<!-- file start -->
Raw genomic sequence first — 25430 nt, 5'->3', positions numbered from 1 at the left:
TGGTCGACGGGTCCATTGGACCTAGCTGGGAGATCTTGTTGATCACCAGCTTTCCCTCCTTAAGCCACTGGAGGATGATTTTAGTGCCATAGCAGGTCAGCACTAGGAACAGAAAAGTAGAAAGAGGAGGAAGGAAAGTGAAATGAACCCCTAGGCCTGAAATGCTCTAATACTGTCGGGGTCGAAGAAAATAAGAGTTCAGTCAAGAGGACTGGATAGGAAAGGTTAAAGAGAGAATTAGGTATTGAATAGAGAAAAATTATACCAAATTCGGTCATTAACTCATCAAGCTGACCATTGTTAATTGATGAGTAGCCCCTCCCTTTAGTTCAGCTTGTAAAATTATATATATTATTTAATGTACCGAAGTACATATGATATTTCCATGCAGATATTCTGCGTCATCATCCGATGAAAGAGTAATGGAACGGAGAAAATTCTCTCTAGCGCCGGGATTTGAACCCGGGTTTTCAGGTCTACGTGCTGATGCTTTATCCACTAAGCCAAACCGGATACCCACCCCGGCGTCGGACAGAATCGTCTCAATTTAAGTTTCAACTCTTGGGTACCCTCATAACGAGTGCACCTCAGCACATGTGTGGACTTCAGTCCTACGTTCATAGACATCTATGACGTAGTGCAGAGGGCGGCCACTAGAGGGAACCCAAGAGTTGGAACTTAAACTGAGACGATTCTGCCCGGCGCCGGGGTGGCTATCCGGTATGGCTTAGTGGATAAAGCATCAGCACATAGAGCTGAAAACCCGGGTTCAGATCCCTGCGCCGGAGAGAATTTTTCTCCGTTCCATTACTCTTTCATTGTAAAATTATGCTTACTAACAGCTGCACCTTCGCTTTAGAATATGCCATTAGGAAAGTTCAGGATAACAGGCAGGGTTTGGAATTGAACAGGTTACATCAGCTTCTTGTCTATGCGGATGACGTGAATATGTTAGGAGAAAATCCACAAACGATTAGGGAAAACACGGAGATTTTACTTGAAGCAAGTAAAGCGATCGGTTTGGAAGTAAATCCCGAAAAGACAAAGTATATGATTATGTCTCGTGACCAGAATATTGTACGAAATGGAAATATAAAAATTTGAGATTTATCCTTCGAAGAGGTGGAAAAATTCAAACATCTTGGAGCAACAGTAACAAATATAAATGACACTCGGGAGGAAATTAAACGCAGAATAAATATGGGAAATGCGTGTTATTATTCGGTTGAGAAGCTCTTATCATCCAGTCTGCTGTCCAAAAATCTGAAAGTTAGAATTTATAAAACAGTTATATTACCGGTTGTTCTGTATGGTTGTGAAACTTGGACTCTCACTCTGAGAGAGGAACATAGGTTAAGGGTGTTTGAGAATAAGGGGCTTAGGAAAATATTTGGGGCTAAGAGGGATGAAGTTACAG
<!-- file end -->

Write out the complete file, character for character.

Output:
Raw genomic sequence first — 25430 nt, 5'->3', positions numbered from 1 at the left:
TGGTCGACGGGTCCATTGGACCTAGCTGGGAGATCTTGTTGATCACCAGCTTTCCCTCCTTAAGCCACTGGAGGATGATTTTAGTGCCATAGCAGGTCAGCACTAGGAACAGAAAAGTAGAAAGAGGAGGAAGGAAAGTGAAATGAACCCCTAGGCCTGAAATGCTCTAATACTGTCGGGGTCGAAGAAAATAAGAGTTCAGTCAAGAGGACTGGATAGGAAAGGTTAAAGAGAGAATTAGGTATTGAATAGAGAAAAATTATACCAAATTCGGTCATTAACTCATCAAGCTGACCATTGTTAATTGATGAGTAGCCCCTCCCTTTAGTTCAGCTTGTAAAATTATATATATTATTTAATGTACCGAAGTACATATGATATTTCCATGCAGATATTCTGCGTCATCATCCGATGAAAGAGTAATGGAACGGAGAAAATTCTCTCTAGCGCCGGGATTTGAACCCGGGTTTTCAGGTCTACGTGCTGATGCTTTATCCACTAAGCCAAACCGGATACCCACCCCGGCGTCGGACAGAATCGTCTCAATTTAAGTTTCAACTCTTGGGTACCCTCATAACGAGTGCACCTCAGCACATGTGTGGACTTCAGTCCTACGTTCATAGACATCTATGACGTAGTGCAGAGGGCGGCCACTAGAGGGAACCCAAGAGTTGGAACTTAAACTGAGACGATTCTGCCCGGCGCCGGGGTGGCTATCCGGTATGGCTTAGTGGATAAAGCATCAGCACATAGAGCTGAAAACCCGGGTTCAGATCCCTGCGCCGGAGAGAATTTTTCTCCGTTCCATTACTCTTTCATTGTAAAATTATGCTTACTAACAGCTGCACCTTCGCTTTAGAATATGCCATTAGGAAAGTTCAGGATAACAGGCAGGGTTTGGAATTGAACAGGTTACATCAGCTTCTTGTCTATGCGGATGACGTGAATATGTTAGGAGAAAATCCACAAACGATTAGGGAAAACACGGAGATTTTACTTGAAGCAAGTAAAGCGATCGGTTTGGAAGTAAATCCCGAAAAGACAAAGTATATGATTATGTCTCGTGACCAGAATATTGTACGAAATGGAAATATAAAAATTTGAGATTTATCCTTCGAAGAGGTGGAAAAATTCAAACATCTTGGAGCAACAGTAACAAATATAAATGACACTCGGGAGGAAATTAAACGCAGAATAAATATGGGAAATGCGTGTTATTATTCGGTTGAGAAGCTCTTATCATCCAGTCTGCTGTCCAAAAATCTGAAAGTTAGAATTTATAAAACAGTTATATTACCGGTTGTTCTGTATGGTTGTGAAACTTGGACTCTCACTCTGAGAGAGGAACATAGGTTAAGGGTGTTTGAGAATAAGGGGCTTAGGAAAATATTTGGGGCTAAGAGGGATGAAGTTACAG